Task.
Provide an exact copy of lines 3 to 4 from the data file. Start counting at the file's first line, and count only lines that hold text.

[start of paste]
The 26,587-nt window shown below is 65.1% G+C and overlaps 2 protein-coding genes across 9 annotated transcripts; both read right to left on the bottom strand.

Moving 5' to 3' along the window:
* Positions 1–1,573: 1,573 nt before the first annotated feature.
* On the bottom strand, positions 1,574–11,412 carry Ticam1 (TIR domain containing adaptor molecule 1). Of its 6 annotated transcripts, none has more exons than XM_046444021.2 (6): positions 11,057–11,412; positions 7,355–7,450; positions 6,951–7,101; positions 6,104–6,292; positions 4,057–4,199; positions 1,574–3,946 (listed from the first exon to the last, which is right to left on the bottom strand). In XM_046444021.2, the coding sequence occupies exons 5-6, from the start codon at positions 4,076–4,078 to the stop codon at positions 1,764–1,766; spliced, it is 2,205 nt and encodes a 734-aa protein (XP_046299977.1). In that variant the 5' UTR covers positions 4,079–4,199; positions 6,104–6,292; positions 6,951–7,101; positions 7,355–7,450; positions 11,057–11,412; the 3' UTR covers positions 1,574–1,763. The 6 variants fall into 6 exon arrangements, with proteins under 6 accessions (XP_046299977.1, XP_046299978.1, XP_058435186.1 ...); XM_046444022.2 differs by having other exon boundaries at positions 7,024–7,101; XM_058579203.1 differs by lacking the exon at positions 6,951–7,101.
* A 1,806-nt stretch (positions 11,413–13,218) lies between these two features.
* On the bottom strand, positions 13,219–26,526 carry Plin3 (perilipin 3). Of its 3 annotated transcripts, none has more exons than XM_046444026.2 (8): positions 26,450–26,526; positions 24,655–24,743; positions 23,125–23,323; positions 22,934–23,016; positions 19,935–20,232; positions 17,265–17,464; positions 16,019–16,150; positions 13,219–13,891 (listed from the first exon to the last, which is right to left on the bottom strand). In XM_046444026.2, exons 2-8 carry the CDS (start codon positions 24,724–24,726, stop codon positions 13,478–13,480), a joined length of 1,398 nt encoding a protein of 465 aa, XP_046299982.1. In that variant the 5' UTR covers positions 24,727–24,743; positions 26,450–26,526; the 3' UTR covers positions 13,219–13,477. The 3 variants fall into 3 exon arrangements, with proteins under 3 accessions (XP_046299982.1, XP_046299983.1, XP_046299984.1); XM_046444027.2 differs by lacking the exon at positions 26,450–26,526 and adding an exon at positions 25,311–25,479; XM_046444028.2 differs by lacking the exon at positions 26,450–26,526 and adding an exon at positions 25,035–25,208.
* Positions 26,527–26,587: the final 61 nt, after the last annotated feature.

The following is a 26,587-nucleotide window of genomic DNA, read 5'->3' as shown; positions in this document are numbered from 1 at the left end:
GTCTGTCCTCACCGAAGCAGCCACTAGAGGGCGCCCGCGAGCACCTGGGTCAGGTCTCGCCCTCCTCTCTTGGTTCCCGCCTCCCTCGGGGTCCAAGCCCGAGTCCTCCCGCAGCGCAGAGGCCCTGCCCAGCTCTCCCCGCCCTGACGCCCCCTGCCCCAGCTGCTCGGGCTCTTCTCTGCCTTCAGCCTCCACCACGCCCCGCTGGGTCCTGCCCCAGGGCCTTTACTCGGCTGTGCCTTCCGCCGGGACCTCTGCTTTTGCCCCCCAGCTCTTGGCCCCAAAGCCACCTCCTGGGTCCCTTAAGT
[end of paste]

* Positions 1–1,573: 1,573 nt before the first annotated feature.
* On the bottom strand, positions 1,574–11,412 carry Ticam1 (TIR domain containing adaptor molecule 1). Of its 6 annotated transcripts, none has more exons than XM_046444021.2 (6): positions 11,057–11,412; positions 7,355–7,450; positions 6,951–7,101; positions 6,104–6,292; positions 4,057–4,199; positions 1,574–3,946 (listed from the first exon to the last, which is right to left on the bottom strand). In XM_046444021.2, the coding sequence occupies exons 5-6, from the start codon at positions 4,076–4,078 to the stop codon at positions 1,764–1,766; spliced, it is 2,205 nt and encodes a 734-aa protein (XP_046299977.1). In that variant the 5' UTR covers positions 4,079–4,199; positions 6,104–6,292; positions 6,951–7,101; positions 7,355–7,450; positions 11,057–11,412; the 3' UTR covers positions 1,574–1,763. The 6 variants fall into 6 exon arrangements, with proteins under 6 accessions (XP_046299977.1, XP_046299978.1, XP_058435186.1 ...); XM_046444022.2 differs by having other exon boundaries at positions 7,024–7,101; XM_058579203.1 differs by lacking the exon at positions 6,951–7,101.